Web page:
Mergers Promise a World-Class Diagnosis for Our NHS

Western Mail (Cardiff, Wales), November 24, 2007 | Go to article overview

Mergers Promise a World-Class Diagnosis for Our NHS


Byline: By Martin Shipton Western Mail

Plans to merge two NHS trusts into what is claimed to be a "world-class" body were agreed yesterday, potentially heralding a major new reorganisation of Wales' health service.

Last night the man who will take charge of the new Swansea Bro Morgannwg Trust if it is approved by Health Minister Edwina Hart said he hoped to deliver "quick wins" for patients.

The boards of the Bro Morgannwg and Swansea NHS Trusts - which together provide health services from the western Vale of Glamorgan to Swansea - both approved the merger plans at a special meeting. A letter has been sent to Mrs Hart, asking her to allow the new trust to operate from the beginning of April.

The trusts claim the main advantages of a merger would be:

The removal of artificial boundaries, which will improve patient access;

Combining strengths, which will boost opportunities to support and improve services;

Getting rid of duplication and unnecessary administration costs;

Providing a large enough patient base to sustain and enhance services, including specialist ones;

Pooling staff experience and expertise and offering better career opportunities;

A more strategic approach to planning services.

If the merger receives the rubber stamp, the new trust will deliver care to a population of around 600,000, employ 16,000 staff and have a budget of more than pounds 770m.

It will be responsible for four acute hospitals - Morriston, Singleton, Princess of Wales and Neath Port Talbot - as well as 14 other hospitals or clinics with beds, and 46 community clinics and health centres. It is thought very likely that Mrs Hart will give the merger the go-ahead.

In July, when discussing the possibility of mergers, she said, "I believe that by streamlining the management of these trusts the benefits of joint working will mean more robust financial management, greater strategic direction and better care for patients."

Yesterday's decision followed extensive consultation with staff, the community health councils, which are patient watchdogs, and partner organisations.

All parties who formally responded backed the plans to merge. They also gave an enthusiastic welcome to aspirations for the new trust to gain university trust status.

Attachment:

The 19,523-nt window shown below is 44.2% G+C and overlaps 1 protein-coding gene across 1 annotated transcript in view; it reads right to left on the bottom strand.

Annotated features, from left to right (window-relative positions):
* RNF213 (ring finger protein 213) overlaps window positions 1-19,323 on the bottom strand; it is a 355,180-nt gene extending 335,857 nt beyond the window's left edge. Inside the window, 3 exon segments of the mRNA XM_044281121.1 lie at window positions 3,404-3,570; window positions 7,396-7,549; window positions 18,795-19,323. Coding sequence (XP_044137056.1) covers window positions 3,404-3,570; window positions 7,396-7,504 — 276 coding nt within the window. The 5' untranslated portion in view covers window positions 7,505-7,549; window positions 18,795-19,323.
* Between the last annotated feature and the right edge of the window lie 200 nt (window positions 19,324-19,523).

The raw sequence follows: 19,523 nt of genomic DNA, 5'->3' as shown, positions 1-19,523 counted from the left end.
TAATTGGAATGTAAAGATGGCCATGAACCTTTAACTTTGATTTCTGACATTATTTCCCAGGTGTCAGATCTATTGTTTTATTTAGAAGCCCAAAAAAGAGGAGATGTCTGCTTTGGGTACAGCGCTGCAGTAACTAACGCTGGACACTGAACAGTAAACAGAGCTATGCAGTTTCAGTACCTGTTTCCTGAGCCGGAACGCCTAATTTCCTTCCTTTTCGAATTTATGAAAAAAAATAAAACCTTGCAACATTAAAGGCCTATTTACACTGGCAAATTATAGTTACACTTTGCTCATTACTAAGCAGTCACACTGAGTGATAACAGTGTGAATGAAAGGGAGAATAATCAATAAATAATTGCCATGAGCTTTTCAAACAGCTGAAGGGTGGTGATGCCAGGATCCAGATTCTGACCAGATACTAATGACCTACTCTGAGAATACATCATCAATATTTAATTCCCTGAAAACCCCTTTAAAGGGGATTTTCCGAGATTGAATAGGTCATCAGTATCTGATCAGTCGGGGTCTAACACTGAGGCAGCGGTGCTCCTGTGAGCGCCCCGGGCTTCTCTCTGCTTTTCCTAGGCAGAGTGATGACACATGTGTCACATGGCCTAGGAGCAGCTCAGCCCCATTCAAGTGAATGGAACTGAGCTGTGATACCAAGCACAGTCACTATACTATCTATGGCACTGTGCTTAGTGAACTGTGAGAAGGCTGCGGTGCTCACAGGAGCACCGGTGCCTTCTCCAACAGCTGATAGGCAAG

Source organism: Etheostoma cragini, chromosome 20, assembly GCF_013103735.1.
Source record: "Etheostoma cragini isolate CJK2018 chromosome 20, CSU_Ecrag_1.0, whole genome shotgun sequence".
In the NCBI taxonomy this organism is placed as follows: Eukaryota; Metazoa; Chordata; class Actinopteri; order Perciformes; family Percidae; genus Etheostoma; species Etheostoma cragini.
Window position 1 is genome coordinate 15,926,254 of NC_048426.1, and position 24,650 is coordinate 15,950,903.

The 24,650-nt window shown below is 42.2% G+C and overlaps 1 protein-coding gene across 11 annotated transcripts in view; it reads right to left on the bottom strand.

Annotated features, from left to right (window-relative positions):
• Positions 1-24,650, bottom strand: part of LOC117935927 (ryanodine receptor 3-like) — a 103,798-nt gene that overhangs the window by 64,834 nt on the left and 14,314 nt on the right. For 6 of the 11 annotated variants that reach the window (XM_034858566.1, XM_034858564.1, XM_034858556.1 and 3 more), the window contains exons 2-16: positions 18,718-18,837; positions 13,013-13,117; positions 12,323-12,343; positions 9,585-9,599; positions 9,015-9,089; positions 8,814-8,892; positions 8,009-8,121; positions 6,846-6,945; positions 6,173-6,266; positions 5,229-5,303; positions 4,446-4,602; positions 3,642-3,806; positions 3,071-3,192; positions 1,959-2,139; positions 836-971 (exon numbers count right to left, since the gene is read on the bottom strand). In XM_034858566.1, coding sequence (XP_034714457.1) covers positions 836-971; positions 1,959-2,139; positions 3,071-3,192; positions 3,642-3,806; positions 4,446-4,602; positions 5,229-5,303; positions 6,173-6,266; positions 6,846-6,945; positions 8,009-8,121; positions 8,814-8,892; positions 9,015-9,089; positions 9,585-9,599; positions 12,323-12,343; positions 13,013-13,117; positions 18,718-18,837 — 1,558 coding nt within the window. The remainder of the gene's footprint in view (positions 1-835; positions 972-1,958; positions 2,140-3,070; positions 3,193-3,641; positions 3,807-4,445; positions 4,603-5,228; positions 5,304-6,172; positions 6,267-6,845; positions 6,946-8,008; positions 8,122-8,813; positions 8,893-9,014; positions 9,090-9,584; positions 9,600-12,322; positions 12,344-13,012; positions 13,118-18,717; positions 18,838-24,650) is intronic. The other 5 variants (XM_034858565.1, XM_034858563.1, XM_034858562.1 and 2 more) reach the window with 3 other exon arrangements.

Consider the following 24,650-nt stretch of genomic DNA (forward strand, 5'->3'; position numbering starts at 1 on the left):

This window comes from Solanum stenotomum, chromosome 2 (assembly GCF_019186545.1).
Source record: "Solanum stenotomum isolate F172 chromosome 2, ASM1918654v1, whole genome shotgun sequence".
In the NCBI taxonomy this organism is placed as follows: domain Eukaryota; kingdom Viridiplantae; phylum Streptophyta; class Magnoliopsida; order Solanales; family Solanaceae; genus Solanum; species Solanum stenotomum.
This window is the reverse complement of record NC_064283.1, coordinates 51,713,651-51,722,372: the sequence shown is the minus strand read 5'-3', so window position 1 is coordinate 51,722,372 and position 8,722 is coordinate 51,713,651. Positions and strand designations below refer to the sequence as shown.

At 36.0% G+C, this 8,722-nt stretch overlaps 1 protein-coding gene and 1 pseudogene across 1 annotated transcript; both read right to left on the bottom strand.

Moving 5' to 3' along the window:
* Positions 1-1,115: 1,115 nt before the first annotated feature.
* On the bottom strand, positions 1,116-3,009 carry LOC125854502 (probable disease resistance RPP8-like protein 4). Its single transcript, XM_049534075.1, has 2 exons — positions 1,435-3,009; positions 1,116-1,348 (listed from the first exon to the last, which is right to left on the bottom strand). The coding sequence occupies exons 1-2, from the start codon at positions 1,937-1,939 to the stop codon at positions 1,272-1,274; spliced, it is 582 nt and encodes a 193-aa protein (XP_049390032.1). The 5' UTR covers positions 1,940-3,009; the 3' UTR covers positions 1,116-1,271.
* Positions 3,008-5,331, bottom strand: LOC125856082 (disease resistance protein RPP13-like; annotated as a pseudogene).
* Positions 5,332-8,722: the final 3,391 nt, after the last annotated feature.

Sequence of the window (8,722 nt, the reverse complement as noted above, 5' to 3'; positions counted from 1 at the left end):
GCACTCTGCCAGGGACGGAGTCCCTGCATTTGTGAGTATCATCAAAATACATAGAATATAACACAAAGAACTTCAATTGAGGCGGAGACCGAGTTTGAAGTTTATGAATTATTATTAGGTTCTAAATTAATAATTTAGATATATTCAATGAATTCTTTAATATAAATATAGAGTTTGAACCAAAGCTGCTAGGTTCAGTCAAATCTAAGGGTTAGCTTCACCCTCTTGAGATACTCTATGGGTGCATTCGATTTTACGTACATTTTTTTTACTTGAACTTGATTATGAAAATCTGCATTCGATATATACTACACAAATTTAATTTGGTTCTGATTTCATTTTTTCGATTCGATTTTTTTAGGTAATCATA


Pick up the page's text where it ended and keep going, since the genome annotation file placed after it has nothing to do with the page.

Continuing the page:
Bro Morgannwg chief executive Paul Williams, who will head the new trust if it gains approval, made it clear there would be no compulsory redundancies. He said, "If the merger goes ahead, we will aim to make savings over time through natural wastage.

"This has not been driven by cost savings - both trusts broke even last year, and are on course to do so this year.

"But I expect there would be quick wins for patients with an improved IT system and better co-ordination that should lead to reduced waiting times and smoother aftercare arrangements for people who have undergone hospital treatment."

Calum Campbell, acting chief executive of Swansea NHS Trust, said, "Key to our aspirations to provide healthcare which is comparable with the best in Europe is gaining university trust title.

"This would help attract even more high calibre academic clinicians and medical students, enhance teaching and research activities, and keep medical practice at the leading edges of advances in medical science."

Swansea University Council is also considering the proposal for the new trust to be given university trust status.

If the university endorses the plans, Mrs Hart will be asked to consider a case for the new trust to be granted university trust in its title. It would then be called Swansea Bro Morgannwg University NHS Trust.

Former Bridgend Labour MP and Welsh Office Health Minister Win Griffiths, who chairsBro Morgannwg Trust and is tipped to chair the merged body, said, "I am very excited by the prospect of this merger.

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